On several occasions, I have become the villain of that story by refusing to reveal what I truly wanted. My years of training in half-truths have ill-prepared me for their particular brand of tinsel and trickeration. Last year her sister drew my name for the family gift exchange, and of course I’d just come back from that year’s PAX Unplugged, so I was excited about getting a new game. The sister doesn’t know Monsterhearts from Kingdom Hearts so I made an online wishlist of some games that had jumped out to me during the con. My babe, the completely conspicuous double-agent sent it off to the “mystery shopper,” and the reply quickly came back “Well which one does he want!” OK, that’s not entirely fair, it was more like “Which one would he like the most?” These folks are trying to beat the highscore while my family is just trying to beat the chance you saw it coming. I told the babe, “What I’d really, absolutely love is if she looked at the handful I’d sent her and picked the one that looked best to her. Then the gift would be a little bit of what I like and a little bit of what she likes”
See I don’t believe in telling someone exactly what you want, because it’s better for them to pick out what they think you’d like. That way the gift has some of their character in it. It means they pick out something that maybe you never would have bought for yourself, but fits you perfectly. If not, well It pushes you into a new direction, and I find that beautiful.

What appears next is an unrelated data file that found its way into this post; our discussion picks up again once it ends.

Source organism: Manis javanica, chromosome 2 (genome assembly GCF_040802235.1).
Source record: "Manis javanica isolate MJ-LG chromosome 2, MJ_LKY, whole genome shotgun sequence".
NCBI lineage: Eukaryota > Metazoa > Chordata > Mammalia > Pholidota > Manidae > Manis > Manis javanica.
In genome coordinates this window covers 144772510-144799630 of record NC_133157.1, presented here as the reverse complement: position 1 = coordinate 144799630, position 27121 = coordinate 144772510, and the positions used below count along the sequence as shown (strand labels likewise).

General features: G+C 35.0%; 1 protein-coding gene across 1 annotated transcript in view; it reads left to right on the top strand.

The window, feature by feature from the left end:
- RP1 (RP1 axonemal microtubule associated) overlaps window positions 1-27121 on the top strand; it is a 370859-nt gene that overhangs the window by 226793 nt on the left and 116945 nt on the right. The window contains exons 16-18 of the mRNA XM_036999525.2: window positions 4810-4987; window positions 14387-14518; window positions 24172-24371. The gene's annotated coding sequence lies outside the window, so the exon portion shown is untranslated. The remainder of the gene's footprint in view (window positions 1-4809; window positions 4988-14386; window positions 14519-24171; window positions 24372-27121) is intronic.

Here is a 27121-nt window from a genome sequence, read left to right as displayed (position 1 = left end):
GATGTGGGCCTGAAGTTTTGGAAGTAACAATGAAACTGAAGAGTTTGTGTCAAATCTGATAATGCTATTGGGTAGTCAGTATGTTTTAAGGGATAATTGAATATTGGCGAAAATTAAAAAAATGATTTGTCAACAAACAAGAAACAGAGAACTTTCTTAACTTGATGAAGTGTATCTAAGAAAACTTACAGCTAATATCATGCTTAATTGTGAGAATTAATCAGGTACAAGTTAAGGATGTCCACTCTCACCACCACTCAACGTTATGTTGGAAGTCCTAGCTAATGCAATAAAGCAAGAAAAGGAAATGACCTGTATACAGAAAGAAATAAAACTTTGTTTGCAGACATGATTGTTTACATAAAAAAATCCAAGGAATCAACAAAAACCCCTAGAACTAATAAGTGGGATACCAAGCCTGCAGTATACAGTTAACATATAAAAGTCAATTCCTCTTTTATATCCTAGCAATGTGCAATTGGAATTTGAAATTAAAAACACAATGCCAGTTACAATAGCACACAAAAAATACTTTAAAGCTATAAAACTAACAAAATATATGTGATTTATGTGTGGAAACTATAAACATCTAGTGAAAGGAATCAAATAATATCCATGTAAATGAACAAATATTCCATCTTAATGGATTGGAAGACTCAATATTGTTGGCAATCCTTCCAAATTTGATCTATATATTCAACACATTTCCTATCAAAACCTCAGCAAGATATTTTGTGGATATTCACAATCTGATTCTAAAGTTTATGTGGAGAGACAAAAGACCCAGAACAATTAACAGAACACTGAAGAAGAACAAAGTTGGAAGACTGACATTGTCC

So here’s my approach. When you’re shopping for someone find out what they need or what they like, but more importantly, find out why. Do they need some new shirts because they’re about to dive back into the dating pool or because they tore up all their old ones working on the car? Do they love journals because it helps them daydream or because it helps them stay organized? Then, when you’re out shopping, and here’s the truly crazy part, stop worrying about whether they’ll like the gift. Trust what you know about them, what they mean to you, and find something that makes you think of them. When they open the gift, you’ll have a story. It might be a short story, but everyone loves a story that starts “I was thinking about you.”
The Most Flagrant Reindeer of All
One last character to add as I wrap up this carol. My kid sister plays the game better than anyone and consistently finds the best and most unexpected gifts. One year, when I had gone away to college she sent me an absurdly oversized pencil with some ridiculous, corny card about how her best big brother deserved the best big pencil. Landslide winner of best gift. I’m talking first ballot hall-of-fame, generational talent of a gift-giver. Last year she gave me a set of dice, pretty standard fare, and she told me she picked them out because they were Notre Dame colors. I’m sure you’ve heard folks say “It’s the thought that counts,” but in my family we double down on that sentiment. See my sister did not get me dice with Notre Dame colors. Not even close. But she did get me the dice that she thought were Notre Dame colors, and that is such a better gift because now every time I roll them, they don’t remind me of ND, they remind me of my incredible sister and her flawless record in this yearly wrapping paper rumble.
Happy Holidays you clowns and monsters.
May all your fears come ever true,
Just as these dice are gold and blue: